Millions of people have been internally displaced in South Sudan and Mali due to insurgent violence. The United Nations is on the ground providing life-changing humanitarian aid—and they’re turning to Liftking’s P Series construction forklifts to help make it happen. Powered by the Perkins® 1104D engine, these trucks are relied upon to move containers of desperately needed medicine, food and supplies from the UN airfields onto trucks bound for refugee camps. They’re literally helping to saving lives, one crucial load at a time.

These UN peacekeeping missions are ongoing in both nations, so 28 Liftking forklifts have been ensuring that time-sensitive medicine and food quickly gets into the hands that need it most for about a decade. Not surprisingly, the conditions in the remote areas are intense: think rough terrain in hot, sandy conditions. And full service repair shops are few and far between. So the forklifts have to be completely reliable from top to bottom, inside and out because lives depend on this aid being delivered.

It’s really no surprise that the P Series products were chosen for something as significant as the UN missions. Ontario-based Liftking had humble beginnings in 1969 when a rather creative mechanic from Italy named Louis Aldrovandi started converting farm tractors into forklifts. Fast forward to today, when the company has thousands of rough terrain forklifts and other material handling equipment equipped with certified Tier 4 Final engine that are used for commercial and military applications operating worldwide.

Liftking has been working with Perkins and their local Perkins distributors since 1972. Currently, they are using roughly 175 1104D engines per year in its construction forklifts. “It always makes it easier when our supplier has leading-edge technology. Obviously, we need to meet the emissions and industry requirements and expectations. When Perkins already has a product out there that meets it, it makes it easier for us to use what has already been developed,” explained technical support & warranty manager Guido Cameli.

The Liftking team has also found that the inclusion of a Perkins engine is a major selling point with their customers—letting potential buyers know it provides for reduced fuel consumption, longer maintenance intervals and increased engine life. “All that is a benefit to the end user, which helps sell our product, so it’s a win-win for everybody,” said Guido.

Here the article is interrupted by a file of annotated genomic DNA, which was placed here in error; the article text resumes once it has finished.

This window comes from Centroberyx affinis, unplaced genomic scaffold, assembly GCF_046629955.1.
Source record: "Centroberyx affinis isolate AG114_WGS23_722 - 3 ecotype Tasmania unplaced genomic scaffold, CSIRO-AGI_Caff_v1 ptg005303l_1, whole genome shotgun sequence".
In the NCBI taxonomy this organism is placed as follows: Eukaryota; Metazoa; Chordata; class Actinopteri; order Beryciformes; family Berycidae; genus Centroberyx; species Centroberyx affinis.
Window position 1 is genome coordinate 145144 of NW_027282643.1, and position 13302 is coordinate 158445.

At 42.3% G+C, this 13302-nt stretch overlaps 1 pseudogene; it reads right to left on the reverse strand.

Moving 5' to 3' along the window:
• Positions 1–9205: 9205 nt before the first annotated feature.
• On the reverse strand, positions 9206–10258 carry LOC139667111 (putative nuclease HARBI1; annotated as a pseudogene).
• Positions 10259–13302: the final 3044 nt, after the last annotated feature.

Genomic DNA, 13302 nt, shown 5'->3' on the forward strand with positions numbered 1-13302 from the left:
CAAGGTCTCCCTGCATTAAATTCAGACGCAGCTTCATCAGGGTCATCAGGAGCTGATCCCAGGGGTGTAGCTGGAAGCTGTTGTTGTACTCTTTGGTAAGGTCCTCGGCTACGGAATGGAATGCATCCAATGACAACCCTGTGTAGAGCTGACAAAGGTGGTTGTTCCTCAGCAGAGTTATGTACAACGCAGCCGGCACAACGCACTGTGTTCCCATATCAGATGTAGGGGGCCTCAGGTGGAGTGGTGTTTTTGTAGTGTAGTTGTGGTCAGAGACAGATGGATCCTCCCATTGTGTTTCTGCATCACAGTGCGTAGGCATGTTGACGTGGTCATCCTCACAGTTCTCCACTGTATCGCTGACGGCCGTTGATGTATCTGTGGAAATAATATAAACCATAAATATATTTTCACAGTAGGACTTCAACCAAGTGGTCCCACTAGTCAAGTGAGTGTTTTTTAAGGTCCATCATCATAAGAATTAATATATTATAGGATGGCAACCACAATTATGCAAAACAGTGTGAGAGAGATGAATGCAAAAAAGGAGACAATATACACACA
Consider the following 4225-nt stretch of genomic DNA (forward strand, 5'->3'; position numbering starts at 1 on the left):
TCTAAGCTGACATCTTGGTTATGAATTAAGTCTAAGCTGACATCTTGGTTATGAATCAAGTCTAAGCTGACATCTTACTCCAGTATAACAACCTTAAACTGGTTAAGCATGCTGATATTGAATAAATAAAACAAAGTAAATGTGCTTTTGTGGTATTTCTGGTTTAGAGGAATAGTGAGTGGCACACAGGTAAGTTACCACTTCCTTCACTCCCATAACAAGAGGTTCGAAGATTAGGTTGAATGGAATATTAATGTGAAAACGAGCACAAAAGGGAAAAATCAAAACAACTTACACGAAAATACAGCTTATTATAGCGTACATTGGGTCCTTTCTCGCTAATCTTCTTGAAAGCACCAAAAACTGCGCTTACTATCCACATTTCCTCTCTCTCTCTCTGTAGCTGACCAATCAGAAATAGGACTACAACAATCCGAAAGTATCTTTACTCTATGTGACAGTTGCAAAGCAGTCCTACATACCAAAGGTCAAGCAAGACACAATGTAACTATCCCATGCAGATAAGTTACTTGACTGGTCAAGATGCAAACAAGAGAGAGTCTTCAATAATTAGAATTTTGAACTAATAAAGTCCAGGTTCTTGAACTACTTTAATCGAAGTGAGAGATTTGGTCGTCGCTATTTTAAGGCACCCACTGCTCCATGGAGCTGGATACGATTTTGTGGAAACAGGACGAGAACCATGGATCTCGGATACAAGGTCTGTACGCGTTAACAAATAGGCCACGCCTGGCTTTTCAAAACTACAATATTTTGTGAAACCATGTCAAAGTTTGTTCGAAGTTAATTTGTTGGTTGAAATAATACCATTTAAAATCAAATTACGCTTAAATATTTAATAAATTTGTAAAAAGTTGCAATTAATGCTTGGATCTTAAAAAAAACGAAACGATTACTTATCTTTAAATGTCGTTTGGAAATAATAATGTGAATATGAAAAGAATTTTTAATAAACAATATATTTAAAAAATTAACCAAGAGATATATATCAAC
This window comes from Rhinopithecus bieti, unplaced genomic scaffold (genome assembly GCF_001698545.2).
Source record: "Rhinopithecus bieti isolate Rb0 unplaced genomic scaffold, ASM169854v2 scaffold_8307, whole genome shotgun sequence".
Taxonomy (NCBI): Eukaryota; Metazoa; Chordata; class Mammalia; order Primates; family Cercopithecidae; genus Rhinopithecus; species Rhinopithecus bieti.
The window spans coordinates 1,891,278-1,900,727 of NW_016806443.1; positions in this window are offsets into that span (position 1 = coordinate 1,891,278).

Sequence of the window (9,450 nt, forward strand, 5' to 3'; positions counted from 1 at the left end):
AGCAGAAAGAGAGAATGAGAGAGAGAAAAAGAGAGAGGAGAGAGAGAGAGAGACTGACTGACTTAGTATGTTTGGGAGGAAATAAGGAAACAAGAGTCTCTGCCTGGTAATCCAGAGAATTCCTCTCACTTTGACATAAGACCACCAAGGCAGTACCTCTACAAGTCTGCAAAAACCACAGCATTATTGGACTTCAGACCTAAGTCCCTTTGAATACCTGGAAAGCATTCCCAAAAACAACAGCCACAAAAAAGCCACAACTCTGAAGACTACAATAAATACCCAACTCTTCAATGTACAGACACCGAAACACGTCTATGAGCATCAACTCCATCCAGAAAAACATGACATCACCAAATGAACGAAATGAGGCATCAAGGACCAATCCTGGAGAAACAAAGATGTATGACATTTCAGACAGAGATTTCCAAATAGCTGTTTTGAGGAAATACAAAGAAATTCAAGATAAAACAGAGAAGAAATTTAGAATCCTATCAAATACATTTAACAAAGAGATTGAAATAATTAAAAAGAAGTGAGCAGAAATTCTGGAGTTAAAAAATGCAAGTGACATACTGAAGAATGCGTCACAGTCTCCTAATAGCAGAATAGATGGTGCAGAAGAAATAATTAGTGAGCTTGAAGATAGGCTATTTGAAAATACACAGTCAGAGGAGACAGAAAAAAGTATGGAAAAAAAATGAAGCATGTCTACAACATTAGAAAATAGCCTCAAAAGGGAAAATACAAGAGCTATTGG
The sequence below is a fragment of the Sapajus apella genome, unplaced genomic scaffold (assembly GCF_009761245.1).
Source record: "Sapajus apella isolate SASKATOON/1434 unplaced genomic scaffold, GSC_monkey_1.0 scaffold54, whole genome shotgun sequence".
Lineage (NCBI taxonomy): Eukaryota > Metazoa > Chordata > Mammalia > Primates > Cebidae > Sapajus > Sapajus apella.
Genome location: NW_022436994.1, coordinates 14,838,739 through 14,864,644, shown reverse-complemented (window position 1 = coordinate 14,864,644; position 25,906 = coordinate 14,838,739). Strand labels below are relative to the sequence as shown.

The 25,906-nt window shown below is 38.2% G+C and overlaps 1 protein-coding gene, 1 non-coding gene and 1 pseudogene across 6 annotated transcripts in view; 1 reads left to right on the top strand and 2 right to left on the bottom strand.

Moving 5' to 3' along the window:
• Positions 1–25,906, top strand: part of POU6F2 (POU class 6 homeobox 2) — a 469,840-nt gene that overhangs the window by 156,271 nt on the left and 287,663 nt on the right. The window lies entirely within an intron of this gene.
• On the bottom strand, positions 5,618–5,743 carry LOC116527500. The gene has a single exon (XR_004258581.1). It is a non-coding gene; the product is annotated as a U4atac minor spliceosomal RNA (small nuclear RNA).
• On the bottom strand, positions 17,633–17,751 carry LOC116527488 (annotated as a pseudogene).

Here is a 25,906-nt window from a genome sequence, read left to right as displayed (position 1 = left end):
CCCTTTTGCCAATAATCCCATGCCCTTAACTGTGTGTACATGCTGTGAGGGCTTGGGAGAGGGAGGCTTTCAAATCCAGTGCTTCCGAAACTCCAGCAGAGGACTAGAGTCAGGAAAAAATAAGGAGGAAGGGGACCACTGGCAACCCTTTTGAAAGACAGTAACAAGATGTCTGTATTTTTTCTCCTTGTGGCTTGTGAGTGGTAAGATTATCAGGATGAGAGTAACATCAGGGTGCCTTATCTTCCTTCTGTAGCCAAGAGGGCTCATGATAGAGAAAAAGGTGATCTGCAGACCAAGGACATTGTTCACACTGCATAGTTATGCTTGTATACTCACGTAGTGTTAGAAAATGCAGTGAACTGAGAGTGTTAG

The Liftking team cites reliability, advanced technology and engine varieties as a few of the reasons they opt for Perkins in their products…but ultimately it’s the unmatched Perkins support that always keeps them coming back. That includes extensive hands-on training, quick-response service and personal touches, yet it’s more than that. “It’s relatively easy to get an engine, put it in a truck and ship it, but it’s the after-sales support that makes a difference in the satisfaction of the user. And as an OEM, we want everything to go as smoothly as possible in terms of support and parts,” Guido explained.

He pointed out that with a Perkins engine, you need less frequent support—but when you do, it’s easy to find the help you may need anywhere in the world. And that’s crucial because Liftking sells their units to militaries around the globe. “It gives us the comfort that we know we can rely on Perkins when things don’t always go as expected,” said Guido. “It’s a huge factor in determining what product to put in our trucks.”

And when Liftking wants to tailor the forklifts to customers’ specific requirements, Perkins distributor, PKI is on the case when needed, working alongside their engineering and production teams to figure out how to make everything come together in the most effective and efficient way possible for customization.

“We know the Perkins product, but also the company, can be relied on to get the job done at the end of the day,” said Guido. It’s no wonder that Liftking customers ask for Perkins engines by name, whether they’re in Mali or Maryland, South Sudan or New South Wales (or anywhere in between).